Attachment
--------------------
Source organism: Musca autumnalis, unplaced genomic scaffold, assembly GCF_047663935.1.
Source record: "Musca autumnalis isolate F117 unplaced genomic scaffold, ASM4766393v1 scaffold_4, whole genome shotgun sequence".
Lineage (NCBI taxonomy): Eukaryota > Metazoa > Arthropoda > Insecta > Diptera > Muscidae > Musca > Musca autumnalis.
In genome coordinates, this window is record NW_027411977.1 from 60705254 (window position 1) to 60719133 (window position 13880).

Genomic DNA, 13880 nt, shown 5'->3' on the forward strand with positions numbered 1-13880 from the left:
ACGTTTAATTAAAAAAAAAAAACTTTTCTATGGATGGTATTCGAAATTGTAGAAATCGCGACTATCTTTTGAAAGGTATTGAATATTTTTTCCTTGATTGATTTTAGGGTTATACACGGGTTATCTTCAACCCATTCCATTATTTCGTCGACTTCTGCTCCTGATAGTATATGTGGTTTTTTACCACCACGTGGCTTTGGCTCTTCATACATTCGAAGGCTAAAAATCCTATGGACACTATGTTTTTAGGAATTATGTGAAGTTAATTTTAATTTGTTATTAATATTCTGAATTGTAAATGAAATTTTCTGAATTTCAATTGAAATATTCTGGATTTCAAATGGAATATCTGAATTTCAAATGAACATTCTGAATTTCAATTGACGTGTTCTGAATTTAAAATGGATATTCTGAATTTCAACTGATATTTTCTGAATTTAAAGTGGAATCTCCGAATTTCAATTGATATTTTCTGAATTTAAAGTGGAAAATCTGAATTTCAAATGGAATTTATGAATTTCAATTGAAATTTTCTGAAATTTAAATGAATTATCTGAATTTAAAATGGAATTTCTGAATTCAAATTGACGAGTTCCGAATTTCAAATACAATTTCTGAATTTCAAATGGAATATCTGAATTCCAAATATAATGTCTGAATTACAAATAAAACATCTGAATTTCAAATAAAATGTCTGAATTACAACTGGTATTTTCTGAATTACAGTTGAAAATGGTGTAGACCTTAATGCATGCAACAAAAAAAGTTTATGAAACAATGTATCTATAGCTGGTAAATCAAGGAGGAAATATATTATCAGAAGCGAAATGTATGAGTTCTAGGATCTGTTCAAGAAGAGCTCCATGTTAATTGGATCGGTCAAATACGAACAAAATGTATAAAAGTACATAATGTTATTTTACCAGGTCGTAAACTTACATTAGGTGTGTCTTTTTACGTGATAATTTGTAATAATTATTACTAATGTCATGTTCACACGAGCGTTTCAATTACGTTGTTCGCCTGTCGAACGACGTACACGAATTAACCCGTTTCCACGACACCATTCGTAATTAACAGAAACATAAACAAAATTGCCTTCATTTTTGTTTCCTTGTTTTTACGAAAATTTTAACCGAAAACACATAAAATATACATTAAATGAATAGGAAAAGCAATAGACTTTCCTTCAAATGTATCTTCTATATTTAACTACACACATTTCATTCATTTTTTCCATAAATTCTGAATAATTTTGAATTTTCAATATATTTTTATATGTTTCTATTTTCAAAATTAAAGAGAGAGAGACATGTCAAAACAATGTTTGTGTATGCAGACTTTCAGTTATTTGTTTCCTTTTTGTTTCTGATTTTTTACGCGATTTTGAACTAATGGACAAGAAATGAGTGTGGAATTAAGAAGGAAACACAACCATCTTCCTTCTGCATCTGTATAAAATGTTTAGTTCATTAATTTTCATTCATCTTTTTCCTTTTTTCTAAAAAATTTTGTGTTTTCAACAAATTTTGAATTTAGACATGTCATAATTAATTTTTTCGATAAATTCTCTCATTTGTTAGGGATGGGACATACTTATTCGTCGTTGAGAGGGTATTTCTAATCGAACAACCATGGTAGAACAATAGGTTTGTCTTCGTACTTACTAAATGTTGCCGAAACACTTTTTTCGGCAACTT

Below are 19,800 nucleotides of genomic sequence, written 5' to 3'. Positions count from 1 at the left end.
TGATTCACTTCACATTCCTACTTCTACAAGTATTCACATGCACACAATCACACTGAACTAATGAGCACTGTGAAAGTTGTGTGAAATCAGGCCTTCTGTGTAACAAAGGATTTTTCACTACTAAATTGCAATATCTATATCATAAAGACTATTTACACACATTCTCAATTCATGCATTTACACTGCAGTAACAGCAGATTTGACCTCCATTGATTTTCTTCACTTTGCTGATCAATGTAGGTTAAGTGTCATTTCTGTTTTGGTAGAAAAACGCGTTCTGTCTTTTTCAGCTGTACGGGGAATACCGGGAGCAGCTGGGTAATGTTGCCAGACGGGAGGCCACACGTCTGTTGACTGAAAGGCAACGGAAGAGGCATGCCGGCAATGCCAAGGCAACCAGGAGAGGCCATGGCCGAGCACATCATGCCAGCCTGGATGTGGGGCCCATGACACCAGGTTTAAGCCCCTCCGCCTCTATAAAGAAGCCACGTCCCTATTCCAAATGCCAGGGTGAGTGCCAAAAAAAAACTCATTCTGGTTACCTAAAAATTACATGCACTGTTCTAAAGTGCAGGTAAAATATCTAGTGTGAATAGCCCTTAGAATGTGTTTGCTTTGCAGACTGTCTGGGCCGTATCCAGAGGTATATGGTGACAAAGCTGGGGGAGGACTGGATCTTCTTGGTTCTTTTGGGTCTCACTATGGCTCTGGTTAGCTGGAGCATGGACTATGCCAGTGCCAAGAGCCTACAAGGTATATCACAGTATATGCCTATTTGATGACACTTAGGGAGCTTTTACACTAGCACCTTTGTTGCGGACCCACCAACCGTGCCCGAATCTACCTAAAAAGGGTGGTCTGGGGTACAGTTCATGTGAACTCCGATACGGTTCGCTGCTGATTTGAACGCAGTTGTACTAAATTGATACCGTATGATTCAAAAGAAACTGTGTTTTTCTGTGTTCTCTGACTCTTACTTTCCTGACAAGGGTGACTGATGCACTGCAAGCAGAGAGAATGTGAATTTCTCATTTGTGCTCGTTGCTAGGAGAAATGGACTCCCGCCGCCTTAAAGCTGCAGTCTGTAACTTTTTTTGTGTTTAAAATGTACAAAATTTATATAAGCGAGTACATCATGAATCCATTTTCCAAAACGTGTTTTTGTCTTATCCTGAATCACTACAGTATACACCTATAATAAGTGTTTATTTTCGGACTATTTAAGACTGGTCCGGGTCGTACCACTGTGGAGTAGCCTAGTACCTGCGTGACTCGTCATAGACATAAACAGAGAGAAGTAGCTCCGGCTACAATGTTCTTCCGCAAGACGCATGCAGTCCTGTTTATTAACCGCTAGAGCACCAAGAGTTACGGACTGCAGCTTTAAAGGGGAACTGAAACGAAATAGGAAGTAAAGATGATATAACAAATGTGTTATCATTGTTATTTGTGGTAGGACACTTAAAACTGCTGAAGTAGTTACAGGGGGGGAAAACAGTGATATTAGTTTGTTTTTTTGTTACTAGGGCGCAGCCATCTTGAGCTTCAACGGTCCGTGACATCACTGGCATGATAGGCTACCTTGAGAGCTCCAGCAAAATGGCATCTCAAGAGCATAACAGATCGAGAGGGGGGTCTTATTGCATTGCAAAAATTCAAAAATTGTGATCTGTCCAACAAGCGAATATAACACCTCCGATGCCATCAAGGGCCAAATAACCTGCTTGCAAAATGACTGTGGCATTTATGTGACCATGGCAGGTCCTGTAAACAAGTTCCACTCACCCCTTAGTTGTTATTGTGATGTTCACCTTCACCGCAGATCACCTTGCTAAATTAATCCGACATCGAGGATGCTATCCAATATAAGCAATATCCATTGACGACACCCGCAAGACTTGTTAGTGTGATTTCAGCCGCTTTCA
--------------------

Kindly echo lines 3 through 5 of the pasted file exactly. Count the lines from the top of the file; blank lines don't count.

Lineage (NCBI taxonomy): Eukaryota > Metazoa > Arthropoda > Insecta > Diptera > Muscidae > Musca > Musca autumnalis.
In genome coordinates, this window is record NW_027411977.1 from 60705254 (window position 1) to 60719133 (window position 13880).

Genomic DNA, 13880 nt, shown 5'->3' on the forward strand with positions numbered 1-13880 from the left: